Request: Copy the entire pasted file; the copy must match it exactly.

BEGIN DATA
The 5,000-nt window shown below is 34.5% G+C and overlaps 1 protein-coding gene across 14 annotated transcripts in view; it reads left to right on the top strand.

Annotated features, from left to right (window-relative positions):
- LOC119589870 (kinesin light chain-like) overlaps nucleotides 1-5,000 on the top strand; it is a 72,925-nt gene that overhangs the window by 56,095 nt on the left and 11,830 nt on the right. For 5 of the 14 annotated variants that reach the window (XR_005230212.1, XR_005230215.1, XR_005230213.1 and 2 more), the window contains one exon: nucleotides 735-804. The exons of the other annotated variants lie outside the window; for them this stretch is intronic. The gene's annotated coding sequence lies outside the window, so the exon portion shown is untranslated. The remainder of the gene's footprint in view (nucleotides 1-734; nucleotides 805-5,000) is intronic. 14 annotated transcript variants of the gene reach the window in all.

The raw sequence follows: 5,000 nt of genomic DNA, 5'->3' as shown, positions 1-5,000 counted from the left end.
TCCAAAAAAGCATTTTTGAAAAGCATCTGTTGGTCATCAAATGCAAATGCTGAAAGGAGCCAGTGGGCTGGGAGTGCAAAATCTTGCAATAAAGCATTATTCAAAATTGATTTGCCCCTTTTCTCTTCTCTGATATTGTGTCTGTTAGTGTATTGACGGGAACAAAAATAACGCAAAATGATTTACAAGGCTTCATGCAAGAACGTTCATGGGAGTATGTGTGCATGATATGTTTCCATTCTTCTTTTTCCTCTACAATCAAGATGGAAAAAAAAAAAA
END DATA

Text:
The 5,000-nt window shown below is 34.5% G+C and overlaps 1 protein-coding gene across 14 annotated transcripts in view; it reads left to right on the top strand.

Annotated features, from left to right (window-relative positions):
- LOC119589870 (kinesin light chain-like) overlaps nucleotides 1-5,000 on the top strand; it is a 72,925-nt gene that overhangs the window by 56,095 nt on the left and 11,830 nt on the right. For 5 of the 14 annotated variants that reach the window (XR_005230212.1, XR_005230215.1, XR_005230213.1 and 2 more), the window contains one exon: nucleotides 735-804. The exons of the other annotated variants lie outside the window; for them this stretch is intronic. The gene's annotated coding sequence lies outside the window, so the exon portion shown is untranslated. The remainder of the gene's footprint in view (nucleotides 1-734; nucleotides 805-5,000) is intronic. 14 annotated transcript variants of the gene reach the window in all.

The raw sequence follows: 5,000 nt of genomic DNA, 5'->3' as shown, positions 1-5,000 counted from the left end.
TCCAAAAAAGCATTTTTGAAAAGCATCTGTTGGTCATCAAATGCAAATGCTGAAAGGAGCCAGTGGGCTGGGAGTGCAAAATCTTGCAATAAAGCATTATTCAAAATTGATTTGCCCCTTTTCTCTTCTCTGATATTGTGTCTGTTAGTGTATTGACGGGAACAAAAATAACGCAAAATGATTTACAAGGCTTCATGCAAGAACGTTCATGGGAGTATGTGTGCATGATATGTTTCCATTCTTCTTTTTCCTCTACAATCAAGATGGAAAAAAAAAAAA